We call on the Botanic Gardens to end the sponsorship agreement with Santos immediately and to develop a comprehensive policy to ensure that fossil fuel companies will never again benefit from an association with our beautiful Museum or any aspect of the Gardens.

We urge the South Australian government to divest from all sponsorship arrangements with fossil fuel companies.


Sandy Ahmed, Art teacher/Artist
Kelly Albion, (VIC)
John Alexander, Artist
Jessica Alice, Writers SA
Ali Baker, First Nations Mirning artist and academic
Donald Barnes, Retired
Peter Barnes, Photographer
Kay Bennetts, Supporter
Gabrielle Bond, Sustainable Prosperity Action Group
Tom Borgas, Artist
Ben Brooker, Writer
Dr Andrew Buchanan, Supporter
Thom Buchanan, Artist
Elizabeth (Liz) Butler, Artist,  Laneway Print Studio
Ainoa Cabada, The University of Adelaide
Elaine Cain, Writer
Tarsha Cameron, Artist
Catherine Campbell, Singer/Actor/Academic
Sarah Cartwright, Supporter
Will Cheesman, Artist
Alice Clanachan, Curator
Danielle Clode, Writer
Catherine Cox, Singer
Tracy Crisp, Writer and Performer
Zena Cumpston, artist/researcher (Vic)
Polly Dance, Curator
Eileen Darley, Freelance performer
Steph Daughtry, Theatre
Melissa Lee Delaney, Aust Network for Art & Technology (ANAT)
Piri Eddy, Writer/Playwright
Marie Falcinella, Arts Administrator
Ian Fox, XRSA
Pauline Fox, Musician and teacher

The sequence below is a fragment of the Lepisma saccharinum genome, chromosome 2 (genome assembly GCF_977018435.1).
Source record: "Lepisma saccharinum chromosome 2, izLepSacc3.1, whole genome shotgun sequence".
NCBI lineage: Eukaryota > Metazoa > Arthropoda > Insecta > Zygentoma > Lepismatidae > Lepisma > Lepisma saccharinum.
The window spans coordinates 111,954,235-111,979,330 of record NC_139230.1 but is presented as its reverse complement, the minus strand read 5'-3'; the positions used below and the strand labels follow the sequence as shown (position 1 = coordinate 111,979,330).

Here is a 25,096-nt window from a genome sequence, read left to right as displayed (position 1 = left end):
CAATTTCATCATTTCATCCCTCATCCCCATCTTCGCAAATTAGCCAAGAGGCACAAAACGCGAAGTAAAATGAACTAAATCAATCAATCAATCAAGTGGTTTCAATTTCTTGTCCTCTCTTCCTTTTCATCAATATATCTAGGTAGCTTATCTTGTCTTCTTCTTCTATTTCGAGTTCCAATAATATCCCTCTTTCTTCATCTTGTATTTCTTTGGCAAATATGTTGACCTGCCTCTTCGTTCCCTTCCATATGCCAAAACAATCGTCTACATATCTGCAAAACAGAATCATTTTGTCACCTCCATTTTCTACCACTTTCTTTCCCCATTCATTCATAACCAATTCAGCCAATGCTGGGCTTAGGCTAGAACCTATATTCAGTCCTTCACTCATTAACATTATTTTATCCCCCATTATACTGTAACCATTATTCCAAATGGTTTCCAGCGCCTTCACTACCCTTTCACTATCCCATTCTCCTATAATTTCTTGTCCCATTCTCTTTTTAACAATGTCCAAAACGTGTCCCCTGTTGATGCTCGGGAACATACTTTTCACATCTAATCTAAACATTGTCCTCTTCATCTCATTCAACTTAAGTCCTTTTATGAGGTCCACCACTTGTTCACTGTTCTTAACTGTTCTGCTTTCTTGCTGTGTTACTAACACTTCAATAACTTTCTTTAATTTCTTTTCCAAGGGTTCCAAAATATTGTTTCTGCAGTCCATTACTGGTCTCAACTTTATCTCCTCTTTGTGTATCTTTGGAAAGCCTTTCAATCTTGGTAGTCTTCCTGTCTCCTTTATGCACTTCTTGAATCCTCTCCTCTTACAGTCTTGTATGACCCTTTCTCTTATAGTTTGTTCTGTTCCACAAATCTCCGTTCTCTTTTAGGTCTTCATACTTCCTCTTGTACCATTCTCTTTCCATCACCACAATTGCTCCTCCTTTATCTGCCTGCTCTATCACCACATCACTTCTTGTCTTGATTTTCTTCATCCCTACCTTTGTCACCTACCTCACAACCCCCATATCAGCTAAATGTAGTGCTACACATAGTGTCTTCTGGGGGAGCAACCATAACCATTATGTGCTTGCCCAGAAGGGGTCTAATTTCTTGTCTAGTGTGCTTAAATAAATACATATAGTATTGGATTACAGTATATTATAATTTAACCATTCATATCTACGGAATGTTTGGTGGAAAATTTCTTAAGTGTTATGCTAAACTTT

Honor Freeman, Artist
Lauren Fuge, University of South Australia
Ian Gibbins, Video artist/Poet
Dan Grieve, DOTS: Democracy On The Streets
Dominic Guerrera, Poet/Writer
Trish Hammond, Supporter
Nicole Hanlon, Writer
Ray Harris, Artist
Stu Hay, 3D radio
Sophie Hayat, Supporter
Rachel Healy, Rachel Healy & Associates
Nix Herriot, Arts worker
Michael Hopkins, Writer
Beatrice Jeavons, Producer
Peter Jones, Performance
Hannah Kent, Novelist and screenwriter
Heidi Kenyon, Visual artist
Alex Kelly, Filmmaker (VIC)
Anthony Kelly, Documentary filmmaker (VIC)
Kate Larsen, Writer and Consultant
Karen Lever, Artist
Michael Lickorish, Anthropologist
Lina Limosani, Dancer/Choreographer
Becci Love, Adelaide Contemporary Experimental
Cassie Magin, Vitalstatistix
Sue McKinnon, Knitters & Stitchers
Cameron McVicar, Museums
Margaret Merrilees, Writer
Jennifer Mills, Author
Barry Mitchell, Radio Adelaide
Pete Monaghan, Writer
Caitlin Ellen Moore, Producer
Sharon Nathani, Arts and philanthropy researcher
Toby Nevill, Collage/street artist
Heath Nicholson, University of Tasmania (TAS)
Justin O’Connor, Professor of Cultural Economy,  UniSA
Kyle Opie, Musician
Monica O’Wheel, Stitchers and Knitters
Rosella Paletti, Artist
Judy Parham, Artist
Richard Parncutt, Centre for Systematic Musicology
Deborah Prior, Artist
Caroline Reid, Poet/Performer/Writer
Elliat Rich, Independent designer (NT)
Andrew Roff, Writer
Stef Rozitis, Writer
Lyn-K Saunders, Extinction Rebellion SA
Rebecca Selleck, Artist (ACT)
Samantha Sharplin, Filmmaker
Tony Shaw, Painter
Eva Sifis, By Accident
Melanie Smith, Editor
Beth Sometimes, Watch This Space (NT)
Danielle Stafford, Artist
Lisa Stefanoff, Writer/Media producer (NT)
Marijana Tadic, Sculptor
Penny Tangey, Children’s author (WA)
Anne-Marie Te Whiu,Writer/Producer
Meme Thorne, Performer
Lara Tilbrook, Artist & Designer
Kasia Tons, Textile artist
Datsun Tran, Artist
Irene Tsimiklis, Florist
Hen Vaughan, Writer/Artist
Tricia Walton, Arts Manager
Vivien Warwick, Red Rebels of South Australia
Sera Waters, Artist
Richard Watts, Writer (VIC)
Emma Webb, Director, Vitalstatistix
Jessica White, University of South Australia
Rosemary Whitehead, Visual artist
Samuel Whiting, UniSA Creative
Sean Williams, Author & Flinders University
Laura Wills, Visual Artist
Jo Wilmot, Artist and curator
Marc Wilson, Photography
Damien Wise, Writer
Matthew Wright-Simon, Engage Change
Ella York, Independent creative
Damon Young, Author (TAS)